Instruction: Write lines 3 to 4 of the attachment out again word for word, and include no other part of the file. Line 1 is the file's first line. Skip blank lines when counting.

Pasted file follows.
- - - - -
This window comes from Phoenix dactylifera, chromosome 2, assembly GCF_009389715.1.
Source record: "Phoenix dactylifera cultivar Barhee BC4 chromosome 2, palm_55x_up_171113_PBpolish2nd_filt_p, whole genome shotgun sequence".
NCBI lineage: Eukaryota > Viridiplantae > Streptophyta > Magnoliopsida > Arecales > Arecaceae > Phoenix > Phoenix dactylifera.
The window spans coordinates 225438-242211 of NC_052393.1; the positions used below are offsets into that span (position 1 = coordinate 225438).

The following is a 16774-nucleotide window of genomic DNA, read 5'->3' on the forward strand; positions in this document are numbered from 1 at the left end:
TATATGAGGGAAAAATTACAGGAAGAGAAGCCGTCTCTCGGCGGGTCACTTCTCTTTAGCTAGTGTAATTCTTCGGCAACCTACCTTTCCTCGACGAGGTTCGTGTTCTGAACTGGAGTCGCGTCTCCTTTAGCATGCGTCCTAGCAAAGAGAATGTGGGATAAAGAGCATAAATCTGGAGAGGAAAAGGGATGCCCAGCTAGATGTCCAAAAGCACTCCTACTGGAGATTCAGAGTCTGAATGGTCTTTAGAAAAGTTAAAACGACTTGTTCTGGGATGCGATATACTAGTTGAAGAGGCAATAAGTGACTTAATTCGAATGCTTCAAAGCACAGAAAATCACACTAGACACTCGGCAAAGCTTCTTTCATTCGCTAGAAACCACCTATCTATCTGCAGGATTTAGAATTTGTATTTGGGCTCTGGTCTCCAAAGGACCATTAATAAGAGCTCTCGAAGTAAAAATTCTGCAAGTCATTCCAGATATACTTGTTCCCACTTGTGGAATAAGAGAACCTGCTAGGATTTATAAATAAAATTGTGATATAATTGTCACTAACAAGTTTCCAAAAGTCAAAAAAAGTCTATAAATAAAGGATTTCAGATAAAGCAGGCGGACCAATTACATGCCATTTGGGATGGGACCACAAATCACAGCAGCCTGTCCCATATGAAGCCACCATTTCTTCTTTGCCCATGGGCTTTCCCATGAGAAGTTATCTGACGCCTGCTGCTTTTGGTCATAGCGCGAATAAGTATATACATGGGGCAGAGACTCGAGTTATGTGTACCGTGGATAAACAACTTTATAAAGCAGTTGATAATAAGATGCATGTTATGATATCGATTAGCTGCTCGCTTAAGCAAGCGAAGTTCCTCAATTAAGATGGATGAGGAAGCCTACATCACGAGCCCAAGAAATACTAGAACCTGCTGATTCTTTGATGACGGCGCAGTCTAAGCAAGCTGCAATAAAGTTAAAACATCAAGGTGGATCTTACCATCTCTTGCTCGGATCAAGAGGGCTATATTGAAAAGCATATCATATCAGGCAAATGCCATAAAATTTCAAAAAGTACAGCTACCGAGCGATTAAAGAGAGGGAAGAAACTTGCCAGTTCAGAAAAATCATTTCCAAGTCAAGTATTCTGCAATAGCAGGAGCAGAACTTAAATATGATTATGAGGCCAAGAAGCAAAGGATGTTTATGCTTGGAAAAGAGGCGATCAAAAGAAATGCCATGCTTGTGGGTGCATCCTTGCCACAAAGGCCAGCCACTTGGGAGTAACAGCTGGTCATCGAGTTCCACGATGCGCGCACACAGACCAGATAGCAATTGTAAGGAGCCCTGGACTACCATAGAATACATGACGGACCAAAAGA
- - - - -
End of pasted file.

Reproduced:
NCBI lineage: Eukaryota > Viridiplantae > Streptophyta > Magnoliopsida > Arecales > Arecaceae > Phoenix > Phoenix dactylifera.
The window spans coordinates 225438-242211 of NC_052393.1; the positions used below are offsets into that span (position 1 = coordinate 225438).